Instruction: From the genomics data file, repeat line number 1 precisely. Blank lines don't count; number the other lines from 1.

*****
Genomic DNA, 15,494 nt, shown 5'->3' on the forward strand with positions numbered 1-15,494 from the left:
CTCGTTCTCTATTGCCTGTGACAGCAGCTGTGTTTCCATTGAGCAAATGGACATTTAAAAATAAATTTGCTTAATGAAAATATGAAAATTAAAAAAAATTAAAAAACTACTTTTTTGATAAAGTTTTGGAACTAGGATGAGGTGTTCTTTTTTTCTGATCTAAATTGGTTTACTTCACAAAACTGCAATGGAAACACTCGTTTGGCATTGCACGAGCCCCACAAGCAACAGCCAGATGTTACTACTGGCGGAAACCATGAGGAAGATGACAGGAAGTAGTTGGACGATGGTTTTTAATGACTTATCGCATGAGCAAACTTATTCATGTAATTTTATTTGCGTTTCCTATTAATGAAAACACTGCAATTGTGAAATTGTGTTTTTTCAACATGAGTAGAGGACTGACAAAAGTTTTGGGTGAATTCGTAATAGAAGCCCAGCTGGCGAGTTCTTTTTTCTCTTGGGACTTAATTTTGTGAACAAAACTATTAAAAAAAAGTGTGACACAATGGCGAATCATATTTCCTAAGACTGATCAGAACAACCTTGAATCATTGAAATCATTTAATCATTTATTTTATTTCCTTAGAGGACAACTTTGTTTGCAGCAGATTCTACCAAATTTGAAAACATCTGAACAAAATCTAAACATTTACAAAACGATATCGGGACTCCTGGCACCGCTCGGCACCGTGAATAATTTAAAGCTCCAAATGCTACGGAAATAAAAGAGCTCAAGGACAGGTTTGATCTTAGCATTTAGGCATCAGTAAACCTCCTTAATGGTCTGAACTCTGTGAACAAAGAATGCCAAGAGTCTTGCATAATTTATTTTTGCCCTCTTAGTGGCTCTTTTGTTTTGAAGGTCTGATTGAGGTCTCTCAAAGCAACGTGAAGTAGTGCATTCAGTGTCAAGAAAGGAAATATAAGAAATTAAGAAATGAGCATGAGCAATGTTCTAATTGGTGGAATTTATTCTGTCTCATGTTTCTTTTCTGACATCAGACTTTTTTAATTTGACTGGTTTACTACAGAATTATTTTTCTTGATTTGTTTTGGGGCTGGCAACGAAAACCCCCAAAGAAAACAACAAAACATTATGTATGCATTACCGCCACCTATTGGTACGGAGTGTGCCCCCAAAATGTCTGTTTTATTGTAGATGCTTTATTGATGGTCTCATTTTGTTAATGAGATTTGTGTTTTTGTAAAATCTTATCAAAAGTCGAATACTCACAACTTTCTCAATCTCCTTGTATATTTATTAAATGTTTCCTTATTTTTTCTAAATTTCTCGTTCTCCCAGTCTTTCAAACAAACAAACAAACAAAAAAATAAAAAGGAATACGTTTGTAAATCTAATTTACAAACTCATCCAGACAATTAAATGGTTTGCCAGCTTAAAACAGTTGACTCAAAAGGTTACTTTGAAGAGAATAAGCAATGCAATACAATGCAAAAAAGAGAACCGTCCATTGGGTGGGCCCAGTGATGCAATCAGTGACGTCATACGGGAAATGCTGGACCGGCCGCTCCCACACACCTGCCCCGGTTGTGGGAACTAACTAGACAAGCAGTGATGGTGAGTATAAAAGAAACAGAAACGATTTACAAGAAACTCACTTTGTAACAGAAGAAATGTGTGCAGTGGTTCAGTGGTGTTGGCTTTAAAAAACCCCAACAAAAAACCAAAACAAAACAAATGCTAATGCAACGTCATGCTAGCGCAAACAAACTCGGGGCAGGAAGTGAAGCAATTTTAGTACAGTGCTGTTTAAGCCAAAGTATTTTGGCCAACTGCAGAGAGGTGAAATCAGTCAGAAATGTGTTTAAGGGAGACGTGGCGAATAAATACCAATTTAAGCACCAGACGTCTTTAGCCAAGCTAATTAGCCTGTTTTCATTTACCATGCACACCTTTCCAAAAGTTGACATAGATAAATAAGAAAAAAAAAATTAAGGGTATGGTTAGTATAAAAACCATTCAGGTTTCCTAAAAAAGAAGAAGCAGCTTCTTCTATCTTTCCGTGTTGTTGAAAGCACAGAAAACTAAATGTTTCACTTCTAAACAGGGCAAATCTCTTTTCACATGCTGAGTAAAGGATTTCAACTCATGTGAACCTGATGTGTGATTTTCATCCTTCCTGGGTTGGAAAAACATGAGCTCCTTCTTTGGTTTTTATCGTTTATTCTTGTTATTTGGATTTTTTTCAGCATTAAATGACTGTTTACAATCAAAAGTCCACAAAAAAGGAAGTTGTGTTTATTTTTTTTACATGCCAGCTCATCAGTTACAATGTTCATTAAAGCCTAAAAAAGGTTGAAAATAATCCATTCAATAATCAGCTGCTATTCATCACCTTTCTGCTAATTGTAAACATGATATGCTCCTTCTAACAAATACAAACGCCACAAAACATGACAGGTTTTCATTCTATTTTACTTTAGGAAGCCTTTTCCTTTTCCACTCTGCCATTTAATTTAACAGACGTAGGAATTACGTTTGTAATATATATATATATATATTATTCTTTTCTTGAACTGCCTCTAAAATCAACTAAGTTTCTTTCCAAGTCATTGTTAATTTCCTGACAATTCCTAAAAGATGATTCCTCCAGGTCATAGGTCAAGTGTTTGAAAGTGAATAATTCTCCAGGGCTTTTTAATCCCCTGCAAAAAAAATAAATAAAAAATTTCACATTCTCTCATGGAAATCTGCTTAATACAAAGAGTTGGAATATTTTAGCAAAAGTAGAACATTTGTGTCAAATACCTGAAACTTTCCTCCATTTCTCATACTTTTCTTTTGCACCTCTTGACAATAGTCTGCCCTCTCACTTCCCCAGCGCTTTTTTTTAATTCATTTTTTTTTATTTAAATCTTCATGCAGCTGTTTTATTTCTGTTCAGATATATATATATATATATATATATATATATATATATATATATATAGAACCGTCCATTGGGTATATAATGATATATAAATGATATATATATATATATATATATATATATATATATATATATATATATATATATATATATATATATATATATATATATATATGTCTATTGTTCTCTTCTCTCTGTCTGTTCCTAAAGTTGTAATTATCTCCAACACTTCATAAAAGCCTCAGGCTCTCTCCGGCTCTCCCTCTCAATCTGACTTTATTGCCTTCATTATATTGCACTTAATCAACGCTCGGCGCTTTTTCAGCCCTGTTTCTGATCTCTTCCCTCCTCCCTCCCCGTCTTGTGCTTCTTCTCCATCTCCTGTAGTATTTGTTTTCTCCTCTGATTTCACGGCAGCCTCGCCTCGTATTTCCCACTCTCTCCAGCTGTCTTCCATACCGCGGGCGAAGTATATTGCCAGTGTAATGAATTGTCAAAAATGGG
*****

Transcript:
Genomic DNA, 15,494 nt, shown 5'->3' on the forward strand with positions numbered 1-15,494 from the left: